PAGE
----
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What To Watch As Senate GOP Resumes Obamacare Repeal Fight

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Senators go negative, but leave wiggle room

In town halls over the July 4 recess, the few Republicans who spoke publicly about health care slammed the GOP bill released in June, saying it fails to protect people with pre-existing conditions, hurts rural hospitals, and leaves millions of people uninsured.

But in taking a stand against the bill, GOP senators across the political spectrum have left themselves plenty of wiggle room, sticking largely to vague demands that the bill not “pull the rug out from under” people currently on Medicaid and provide more support for people struggling with opioid addiction.

Many lawmakers, including key critics Susan Collins (R-ME) and John Hoeven (R-ND), are also careful to say they oppose the current version of the bill, leaving the door opening to voting for a revised version in the coming weeks.

McConnell is pressuring conservatives to get on board

After weeks of struggling fruitlessly to achieve a GOP consensus on an Obamacare repeal bill, Senate Majority Leader Mitch McConnell (R-KY) began threatening over the July 4 break to work with Democrats to stabilize the individual market if the repeal effort goes down in flames.

This is not meant to scare moderate Republicans, many of whom have been calling for bipartisanship all along, but conservatives like Sens. Ted Cruz (R-TX) and Mike Lee (R-UT). Faced with a choice between a repeal bill they feel isn’t adequately conservative and bipartisan legislation to shore up Obamacare’s exchanges, what is the far right wing likely to choose?

The fate of the Cruz Amendment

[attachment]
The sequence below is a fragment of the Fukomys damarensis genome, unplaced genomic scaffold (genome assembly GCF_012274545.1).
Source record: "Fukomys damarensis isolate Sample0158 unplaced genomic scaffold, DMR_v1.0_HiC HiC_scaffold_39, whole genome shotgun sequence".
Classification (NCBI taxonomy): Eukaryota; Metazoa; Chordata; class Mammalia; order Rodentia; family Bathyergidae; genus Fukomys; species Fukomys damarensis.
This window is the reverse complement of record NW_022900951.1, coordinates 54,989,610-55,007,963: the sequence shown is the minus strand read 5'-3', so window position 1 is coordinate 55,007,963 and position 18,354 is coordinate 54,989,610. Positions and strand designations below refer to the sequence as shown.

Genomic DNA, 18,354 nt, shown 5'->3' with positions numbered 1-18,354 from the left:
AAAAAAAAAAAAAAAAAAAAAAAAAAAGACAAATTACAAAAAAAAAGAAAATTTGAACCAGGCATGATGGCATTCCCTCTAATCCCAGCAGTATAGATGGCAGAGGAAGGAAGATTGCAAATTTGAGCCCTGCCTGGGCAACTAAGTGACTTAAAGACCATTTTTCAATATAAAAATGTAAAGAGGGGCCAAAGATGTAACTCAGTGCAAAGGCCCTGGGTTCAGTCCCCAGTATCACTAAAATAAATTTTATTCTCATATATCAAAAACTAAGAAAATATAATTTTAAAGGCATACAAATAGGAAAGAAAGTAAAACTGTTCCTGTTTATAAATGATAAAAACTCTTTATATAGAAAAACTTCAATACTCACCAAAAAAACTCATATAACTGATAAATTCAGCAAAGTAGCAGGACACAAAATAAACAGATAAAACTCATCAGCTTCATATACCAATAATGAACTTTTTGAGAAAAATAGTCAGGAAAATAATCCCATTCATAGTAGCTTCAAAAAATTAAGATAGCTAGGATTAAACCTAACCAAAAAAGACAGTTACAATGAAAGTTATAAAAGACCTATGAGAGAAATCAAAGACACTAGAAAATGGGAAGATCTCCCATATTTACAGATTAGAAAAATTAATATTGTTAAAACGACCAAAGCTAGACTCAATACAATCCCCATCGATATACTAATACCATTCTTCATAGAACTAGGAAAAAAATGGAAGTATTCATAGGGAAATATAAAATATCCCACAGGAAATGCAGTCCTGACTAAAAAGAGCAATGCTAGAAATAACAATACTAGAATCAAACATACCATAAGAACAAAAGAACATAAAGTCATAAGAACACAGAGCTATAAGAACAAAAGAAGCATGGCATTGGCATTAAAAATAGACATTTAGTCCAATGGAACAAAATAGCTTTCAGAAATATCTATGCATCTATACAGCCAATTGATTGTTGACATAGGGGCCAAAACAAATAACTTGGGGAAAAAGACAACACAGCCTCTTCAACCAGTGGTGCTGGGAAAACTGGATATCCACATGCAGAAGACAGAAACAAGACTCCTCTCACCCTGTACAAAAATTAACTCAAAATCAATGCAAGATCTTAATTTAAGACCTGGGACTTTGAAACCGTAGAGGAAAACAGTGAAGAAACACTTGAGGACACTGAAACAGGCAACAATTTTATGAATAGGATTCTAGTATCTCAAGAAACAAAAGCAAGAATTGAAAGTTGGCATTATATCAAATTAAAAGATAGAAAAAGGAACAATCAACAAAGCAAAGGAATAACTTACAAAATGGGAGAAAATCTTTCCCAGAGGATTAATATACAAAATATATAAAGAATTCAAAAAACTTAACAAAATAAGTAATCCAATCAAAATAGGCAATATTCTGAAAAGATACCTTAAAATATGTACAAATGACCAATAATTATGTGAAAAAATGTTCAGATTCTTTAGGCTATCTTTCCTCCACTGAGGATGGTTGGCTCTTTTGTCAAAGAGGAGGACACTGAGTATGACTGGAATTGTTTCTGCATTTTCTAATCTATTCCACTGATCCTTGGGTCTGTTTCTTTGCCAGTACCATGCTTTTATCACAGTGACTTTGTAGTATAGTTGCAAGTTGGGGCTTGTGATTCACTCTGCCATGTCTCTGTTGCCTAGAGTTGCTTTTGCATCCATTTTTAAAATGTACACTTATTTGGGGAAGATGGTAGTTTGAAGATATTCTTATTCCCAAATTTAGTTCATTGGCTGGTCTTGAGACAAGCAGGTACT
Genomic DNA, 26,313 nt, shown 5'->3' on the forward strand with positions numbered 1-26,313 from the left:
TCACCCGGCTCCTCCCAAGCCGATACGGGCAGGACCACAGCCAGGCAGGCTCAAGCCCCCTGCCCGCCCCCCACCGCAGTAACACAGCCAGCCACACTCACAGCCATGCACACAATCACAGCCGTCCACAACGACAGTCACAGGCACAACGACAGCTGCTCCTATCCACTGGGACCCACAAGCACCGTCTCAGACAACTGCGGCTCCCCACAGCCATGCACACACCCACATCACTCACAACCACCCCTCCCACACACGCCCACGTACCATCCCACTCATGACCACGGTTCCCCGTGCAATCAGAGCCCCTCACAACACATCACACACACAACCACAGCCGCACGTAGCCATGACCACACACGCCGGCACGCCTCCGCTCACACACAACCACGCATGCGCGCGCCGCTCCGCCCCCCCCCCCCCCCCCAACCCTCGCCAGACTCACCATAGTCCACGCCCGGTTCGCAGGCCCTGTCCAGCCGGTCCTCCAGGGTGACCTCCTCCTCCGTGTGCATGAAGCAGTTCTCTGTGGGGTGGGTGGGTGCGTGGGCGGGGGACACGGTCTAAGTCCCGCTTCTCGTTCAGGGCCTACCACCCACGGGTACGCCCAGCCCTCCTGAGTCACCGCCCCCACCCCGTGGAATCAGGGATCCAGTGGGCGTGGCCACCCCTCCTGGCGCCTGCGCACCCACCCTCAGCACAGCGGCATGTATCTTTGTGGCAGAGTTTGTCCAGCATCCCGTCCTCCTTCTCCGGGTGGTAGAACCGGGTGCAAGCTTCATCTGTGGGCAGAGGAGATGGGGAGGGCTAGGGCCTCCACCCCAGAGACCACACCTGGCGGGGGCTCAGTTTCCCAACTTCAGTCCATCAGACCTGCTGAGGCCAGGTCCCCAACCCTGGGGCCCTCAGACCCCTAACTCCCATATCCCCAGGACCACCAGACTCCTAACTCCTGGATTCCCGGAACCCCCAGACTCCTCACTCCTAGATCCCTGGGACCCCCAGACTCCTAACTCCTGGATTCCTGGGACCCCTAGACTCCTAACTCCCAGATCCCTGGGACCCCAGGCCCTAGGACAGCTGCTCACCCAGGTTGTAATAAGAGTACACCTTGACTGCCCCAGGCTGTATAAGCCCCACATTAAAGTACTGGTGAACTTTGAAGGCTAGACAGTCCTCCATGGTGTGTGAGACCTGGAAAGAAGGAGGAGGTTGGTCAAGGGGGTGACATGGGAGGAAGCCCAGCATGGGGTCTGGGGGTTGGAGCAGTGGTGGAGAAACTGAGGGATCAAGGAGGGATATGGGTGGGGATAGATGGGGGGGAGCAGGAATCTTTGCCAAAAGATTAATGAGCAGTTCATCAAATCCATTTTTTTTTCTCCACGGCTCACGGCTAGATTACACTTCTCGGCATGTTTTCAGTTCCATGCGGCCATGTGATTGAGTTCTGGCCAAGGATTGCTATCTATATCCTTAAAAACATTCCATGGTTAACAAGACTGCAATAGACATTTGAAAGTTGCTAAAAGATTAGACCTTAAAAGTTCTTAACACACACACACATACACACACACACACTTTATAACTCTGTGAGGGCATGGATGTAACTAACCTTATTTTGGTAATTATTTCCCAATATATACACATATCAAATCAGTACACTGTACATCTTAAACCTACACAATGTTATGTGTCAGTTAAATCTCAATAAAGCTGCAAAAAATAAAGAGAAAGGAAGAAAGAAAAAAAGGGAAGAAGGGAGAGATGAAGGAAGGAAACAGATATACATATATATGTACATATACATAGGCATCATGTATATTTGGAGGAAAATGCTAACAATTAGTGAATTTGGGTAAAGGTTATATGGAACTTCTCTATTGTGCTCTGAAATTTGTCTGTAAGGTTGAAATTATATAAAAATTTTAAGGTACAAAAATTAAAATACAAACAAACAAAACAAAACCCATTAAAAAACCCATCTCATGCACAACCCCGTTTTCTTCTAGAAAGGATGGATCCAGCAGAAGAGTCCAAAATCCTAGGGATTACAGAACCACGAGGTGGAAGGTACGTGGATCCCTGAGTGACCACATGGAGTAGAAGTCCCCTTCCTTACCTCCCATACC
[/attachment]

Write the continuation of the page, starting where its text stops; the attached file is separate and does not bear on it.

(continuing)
Since the bill was pulled, more hardline holdouts have rallied around Cruz’s “Consumer Freedom Amendment”—a policy that would allow insurance companies to sell cheap, bare-bones plans that do not cover essential health benefits like hospital visits, lab work and prescription drugs, as long as there is at least one comprehensive plan per state.

GOP leadership took the significant step of sending the amendment to the CBO for scoring, but as more senators come out in strong opposition to the amendment, it’s unclear whether its adoption would be a net gain or a net loss of votes for McConnell.

Even the conservatives who support the amendment may be scared off if the CBO’s analysis matches that of the Washington Post, which found the policy would cause a spike in federal health care spending as comprehensive coverage becomes unaffordable for the people who need it without generous government subsidies.

What is the least moderates will accept?

To win back a host of moderate GOP defectors, Senate leadership will reportedly propose this week to keep some of Obamacare’s taxes on the wealthy and use that revenue to fund treatment for opioid addiction.

That may be enough to woo lawmakers like Sen. Rob Portman (R-OH) who have singled out opioid addiction funding as their main concern. But others, like Sen. Shelley Moore Capito (R-WV), have explicitly said that extra funding alone will not win them over. Several more have publicly opposed the core provisions of the bill, such as the elimination of the Medicaid expansion, that are extremely unlikely to change as the bill is amended in the weeks ahead.

Senate Republicans can only lose two votes and still hope to pass a bill—and even then will only be able to do so with a tie-breaking vote from Vice President Mike Pence.

Looming recess creates a time crunch

GOP leaders have said they must pass a health care bill before Congress leaves D.C. for their month-long August recess, leaving lawmakers just three weeks to hammer out a deal. Adding to that pressure cooker timeline are messages from President Trump and conservatives in the House and Senate leaning on Congress to stay and work through summer break if they are unable to pass a bill in time.

It is unclear that this additional pressure will work, however, considering Republicans have already shown themselves willing to blow past several “hard deadlines” this year.

About The Author

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Alice Ollstein is a reporter at Talking Points Memo, covering national politics. She graduated from Oberlin College in 2010 and has been reporting in DC ever since, covering the Supreme Court, Congress and national elections for TV, radio, print, and online outlets. Her work has aired on Free Speech Radio News, All Things Considered, Channel News Asia, and Telesur, and her writing has been published by The Atlantic, La Opinión, and The Hill Rag. She was elected in 2016 as an at-large board member of the DC Chapter of the Society of Professional Journalists. Alice grew up in Santa Monica, California and began working for local newspapers in her early teens.